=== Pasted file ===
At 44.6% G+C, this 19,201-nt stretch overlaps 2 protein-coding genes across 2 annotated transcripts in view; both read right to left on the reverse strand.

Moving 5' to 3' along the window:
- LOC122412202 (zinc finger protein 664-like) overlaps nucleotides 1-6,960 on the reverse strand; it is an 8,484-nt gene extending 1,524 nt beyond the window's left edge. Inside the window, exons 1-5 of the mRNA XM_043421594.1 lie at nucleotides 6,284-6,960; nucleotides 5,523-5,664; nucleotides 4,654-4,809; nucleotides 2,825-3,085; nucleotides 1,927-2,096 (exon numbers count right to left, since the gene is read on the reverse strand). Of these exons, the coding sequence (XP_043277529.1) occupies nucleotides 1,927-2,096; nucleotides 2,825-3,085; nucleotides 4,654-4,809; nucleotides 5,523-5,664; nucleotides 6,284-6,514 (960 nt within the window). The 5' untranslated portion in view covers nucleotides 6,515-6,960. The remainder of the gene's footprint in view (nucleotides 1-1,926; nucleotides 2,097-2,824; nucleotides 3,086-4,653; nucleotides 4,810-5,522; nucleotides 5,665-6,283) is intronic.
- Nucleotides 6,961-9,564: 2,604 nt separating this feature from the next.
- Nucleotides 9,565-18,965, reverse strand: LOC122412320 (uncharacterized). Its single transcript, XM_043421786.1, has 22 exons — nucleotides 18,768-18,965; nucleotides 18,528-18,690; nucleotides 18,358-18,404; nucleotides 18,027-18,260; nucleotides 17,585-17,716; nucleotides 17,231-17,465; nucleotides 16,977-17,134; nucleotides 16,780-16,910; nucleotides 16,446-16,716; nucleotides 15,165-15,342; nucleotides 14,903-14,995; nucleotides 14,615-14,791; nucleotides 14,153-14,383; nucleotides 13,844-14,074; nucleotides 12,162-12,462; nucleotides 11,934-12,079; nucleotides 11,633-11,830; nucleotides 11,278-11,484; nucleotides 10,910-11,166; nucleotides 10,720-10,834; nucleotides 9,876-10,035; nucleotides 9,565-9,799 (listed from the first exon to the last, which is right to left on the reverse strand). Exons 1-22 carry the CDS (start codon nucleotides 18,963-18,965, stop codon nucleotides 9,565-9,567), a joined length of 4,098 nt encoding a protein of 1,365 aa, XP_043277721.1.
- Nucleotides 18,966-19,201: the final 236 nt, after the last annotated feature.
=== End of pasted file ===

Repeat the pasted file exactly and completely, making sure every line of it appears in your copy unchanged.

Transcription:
At 44.6% G+C, this 19,201-nt stretch overlaps 2 protein-coding genes across 2 annotated transcripts in view; both read right to left on the reverse strand.

Moving 5' to 3' along the window:
- LOC122412202 (zinc finger protein 664-like) overlaps nucleotides 1-6,960 on the reverse strand; it is an 8,484-nt gene extending 1,524 nt beyond the window's left edge. Inside the window, exons 1-5 of the mRNA XM_043421594.1 lie at nucleotides 6,284-6,960; nucleotides 5,523-5,664; nucleotides 4,654-4,809; nucleotides 2,825-3,085; nucleotides 1,927-2,096 (exon numbers count right to left, since the gene is read on the reverse strand). Of these exons, the coding sequence (XP_043277529.1) occupies nucleotides 1,927-2,096; nucleotides 2,825-3,085; nucleotides 4,654-4,809; nucleotides 5,523-5,664; nucleotides 6,284-6,514 (960 nt within the window). The 5' untranslated portion in view covers nucleotides 6,515-6,960. The remainder of the gene's footprint in view (nucleotides 1-1,926; nucleotides 2,097-2,824; nucleotides 3,086-4,653; nucleotides 4,810-5,522; nucleotides 5,665-6,283) is intronic.
- Nucleotides 6,961-9,564: 2,604 nt separating this feature from the next.
- Nucleotides 9,565-18,965, reverse strand: LOC122412320 (uncharacterized). Its single transcript, XM_043421786.1, has 22 exons — nucleotides 18,768-18,965; nucleotides 18,528-18,690; nucleotides 18,358-18,404; nucleotides 18,027-18,260; nucleotides 17,585-17,716; nucleotides 17,231-17,465; nucleotides 16,977-17,134; nucleotides 16,780-16,910; nucleotides 16,446-16,716; nucleotides 15,165-15,342; nucleotides 14,903-14,995; nucleotides 14,615-14,791; nucleotides 14,153-14,383; nucleotides 13,844-14,074; nucleotides 12,162-12,462; nucleotides 11,934-12,079; nucleotides 11,633-11,830; nucleotides 11,278-11,484; nucleotides 10,910-11,166; nucleotides 10,720-10,834; nucleotides 9,876-10,035; nucleotides 9,565-9,799 (listed from the first exon to the last, which is right to left on the reverse strand). Exons 1-22 carry the CDS (start codon nucleotides 18,963-18,965, stop codon nucleotides 9,565-9,567), a joined length of 4,098 nt encoding a protein of 1,365 aa, XP_043277721.1.
- Nucleotides 18,966-19,201: the final 236 nt, after the last annotated feature.